Stimming is defined by odd and repeating movements and gestures. The people that do it might often make strange noises. It allows some people with autism, namely children and adolescents, to better control their emotions and cope with their surroundings.
In the chance the stimming impacts a child in a way that's undermining, options should be considered by parents on how to lower stimming. Lifestyle changes or even a quick switch up to one's environment could help.
Stimming is consistent and repeating gestures that people with autism sometimes do to help them calm down, particularly during a situation where they may feel helpless or nervous.
Additionally, stimming is characterized by the following actions:
Stimming is more common than some may realize. Both people with and without autism do it for self-regulatory purposes.
Still, it's not always easily noticeable most of the time. Some might not use stimming very often, only on rare occasions. Others learn how to maintain their behavior to stop themselves from repeating it over and over.
Individuals with autism are more frequent and severe. They take in sensory input differently from others, having experiences that are far more intense than common folk with no disorders.
They might engage in frequent jumping and hand flapping during bouts of excitement, particularly when there's something around that piques their interest. The behavior isn't thought of as typical since many learn it over an extended period, and how to control their reaction and feeling through it.
Here are more frequent stimming behaviors.
This list isn't exhaustive. There are more behaviors related to stimming, such as rocking back and forth. Rocking people has to be done in a chair but can take place anywhere, even when sitting down on a floor.
Rocking back and forth can temporarily lower one's anxiety and stress levels, so it's a common stim for those with autism to do as a coping mechanism. Bouncing around is another or jumping and twirling around in places when happy, excited, or even upset.
Pacing and walking on tiptoe may occur when there's a need for someone to feel not noticed, whether in public or at home. During very high-stress levels, hair twirling could turn into hair pulling, enough for such to pull the roots out.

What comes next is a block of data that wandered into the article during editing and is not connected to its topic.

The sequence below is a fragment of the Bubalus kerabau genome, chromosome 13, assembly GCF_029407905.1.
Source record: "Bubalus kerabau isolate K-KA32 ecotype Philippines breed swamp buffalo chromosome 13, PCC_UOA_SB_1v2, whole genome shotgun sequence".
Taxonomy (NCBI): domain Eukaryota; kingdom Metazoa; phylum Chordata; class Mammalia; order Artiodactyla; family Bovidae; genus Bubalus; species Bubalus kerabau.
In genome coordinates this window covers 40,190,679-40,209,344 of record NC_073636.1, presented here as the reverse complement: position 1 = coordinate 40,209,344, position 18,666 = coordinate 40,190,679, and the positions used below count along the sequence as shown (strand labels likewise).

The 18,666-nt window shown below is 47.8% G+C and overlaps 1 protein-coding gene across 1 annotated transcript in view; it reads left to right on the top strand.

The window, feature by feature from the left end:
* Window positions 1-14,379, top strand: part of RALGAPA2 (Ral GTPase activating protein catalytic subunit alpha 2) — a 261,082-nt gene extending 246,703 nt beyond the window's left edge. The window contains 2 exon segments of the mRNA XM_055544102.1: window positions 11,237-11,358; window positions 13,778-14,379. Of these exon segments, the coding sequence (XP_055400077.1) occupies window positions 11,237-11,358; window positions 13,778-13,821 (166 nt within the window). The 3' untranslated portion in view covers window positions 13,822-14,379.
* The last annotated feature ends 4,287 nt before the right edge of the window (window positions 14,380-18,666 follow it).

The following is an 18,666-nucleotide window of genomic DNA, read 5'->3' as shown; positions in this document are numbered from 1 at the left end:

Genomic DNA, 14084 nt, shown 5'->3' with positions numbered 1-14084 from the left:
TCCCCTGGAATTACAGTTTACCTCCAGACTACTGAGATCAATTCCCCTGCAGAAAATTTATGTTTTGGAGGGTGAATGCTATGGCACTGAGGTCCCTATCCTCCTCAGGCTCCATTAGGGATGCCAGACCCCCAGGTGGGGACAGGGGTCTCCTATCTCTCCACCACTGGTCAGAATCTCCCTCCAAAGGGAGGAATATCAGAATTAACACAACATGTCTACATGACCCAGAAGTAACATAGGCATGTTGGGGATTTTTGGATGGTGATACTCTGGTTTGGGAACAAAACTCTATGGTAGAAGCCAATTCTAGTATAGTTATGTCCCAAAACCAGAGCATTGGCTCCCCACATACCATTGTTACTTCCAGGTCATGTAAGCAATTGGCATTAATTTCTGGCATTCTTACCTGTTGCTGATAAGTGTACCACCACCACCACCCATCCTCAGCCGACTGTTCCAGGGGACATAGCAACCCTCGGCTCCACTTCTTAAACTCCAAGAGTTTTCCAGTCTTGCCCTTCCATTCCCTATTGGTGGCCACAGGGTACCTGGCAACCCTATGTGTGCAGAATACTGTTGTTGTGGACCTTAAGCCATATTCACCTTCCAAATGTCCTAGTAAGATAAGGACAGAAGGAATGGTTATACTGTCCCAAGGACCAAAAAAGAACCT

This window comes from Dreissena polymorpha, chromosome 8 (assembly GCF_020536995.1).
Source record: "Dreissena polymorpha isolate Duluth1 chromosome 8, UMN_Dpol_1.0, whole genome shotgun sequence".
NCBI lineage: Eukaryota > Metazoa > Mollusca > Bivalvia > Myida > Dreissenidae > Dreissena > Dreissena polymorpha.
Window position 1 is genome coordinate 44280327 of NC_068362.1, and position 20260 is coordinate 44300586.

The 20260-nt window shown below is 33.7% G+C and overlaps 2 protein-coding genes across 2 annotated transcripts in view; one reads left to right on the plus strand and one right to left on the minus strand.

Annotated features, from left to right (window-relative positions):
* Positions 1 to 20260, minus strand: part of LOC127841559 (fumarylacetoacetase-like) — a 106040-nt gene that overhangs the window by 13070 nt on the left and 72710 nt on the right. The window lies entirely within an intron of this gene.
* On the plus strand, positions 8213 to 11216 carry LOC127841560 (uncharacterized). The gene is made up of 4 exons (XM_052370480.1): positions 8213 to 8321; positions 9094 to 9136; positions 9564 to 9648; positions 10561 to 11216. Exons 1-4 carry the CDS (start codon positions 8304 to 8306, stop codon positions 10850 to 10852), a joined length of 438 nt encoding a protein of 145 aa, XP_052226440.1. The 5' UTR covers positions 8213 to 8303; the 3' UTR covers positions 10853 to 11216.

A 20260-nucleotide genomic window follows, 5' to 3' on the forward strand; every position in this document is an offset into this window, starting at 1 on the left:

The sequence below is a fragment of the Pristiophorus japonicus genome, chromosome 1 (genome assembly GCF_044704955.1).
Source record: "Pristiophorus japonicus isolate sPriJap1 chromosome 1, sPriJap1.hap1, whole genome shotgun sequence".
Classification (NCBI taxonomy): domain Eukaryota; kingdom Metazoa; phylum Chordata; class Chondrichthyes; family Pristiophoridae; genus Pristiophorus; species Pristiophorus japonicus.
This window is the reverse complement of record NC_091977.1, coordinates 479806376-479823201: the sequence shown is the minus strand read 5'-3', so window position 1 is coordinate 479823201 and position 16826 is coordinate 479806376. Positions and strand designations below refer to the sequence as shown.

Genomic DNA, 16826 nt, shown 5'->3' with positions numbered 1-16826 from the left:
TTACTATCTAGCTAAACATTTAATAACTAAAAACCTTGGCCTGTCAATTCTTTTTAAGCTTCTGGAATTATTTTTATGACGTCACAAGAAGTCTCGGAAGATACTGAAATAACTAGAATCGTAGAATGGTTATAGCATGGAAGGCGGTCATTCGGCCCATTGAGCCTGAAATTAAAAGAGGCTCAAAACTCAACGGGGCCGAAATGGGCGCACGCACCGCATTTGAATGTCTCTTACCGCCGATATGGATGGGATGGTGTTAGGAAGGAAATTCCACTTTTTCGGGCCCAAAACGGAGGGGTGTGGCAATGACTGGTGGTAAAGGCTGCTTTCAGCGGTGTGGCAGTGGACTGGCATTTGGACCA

There's also repetition in phrases used, where someone compulsively blurts out something repeatedly, loudly, or as a whisper, helping them to ease up the agitation.
Repetition of phrases is common when someone says something that the person with autism might want to remember, or that sounds appealing to them. Scratching and skin rubbing are commonly seen also, pushing into self-harm when excessively done.
This can develop into rash or skin problems if the behavior isn't addressed especially in young people with the disorder. Blinking repeatedly is common since it distracts when it is a situation where one meets their gaze, is talking to them, or is being talked about by someone else.
An intense stare down with oscillating objects, like fans, has been documented, as have the random rearrangement of different objects that are close by.
Additionally, autistic kids could spend much of their time arranging their possessions, like toys, instead of entertaining themselves with figurines. Strange obsessions over things that others wouldn't give much thought into have been noted.
Some behaviors deemed repetitive can lead to harm and injury.
Head banging is common in small children and could be repeated until their parents force them to stop. Punching and biting at objects and other people can happen when tantrums and preset, or even usual screaming. Picking at scabs from previous bouts of self-harm could occur, resulting in permanent scarring.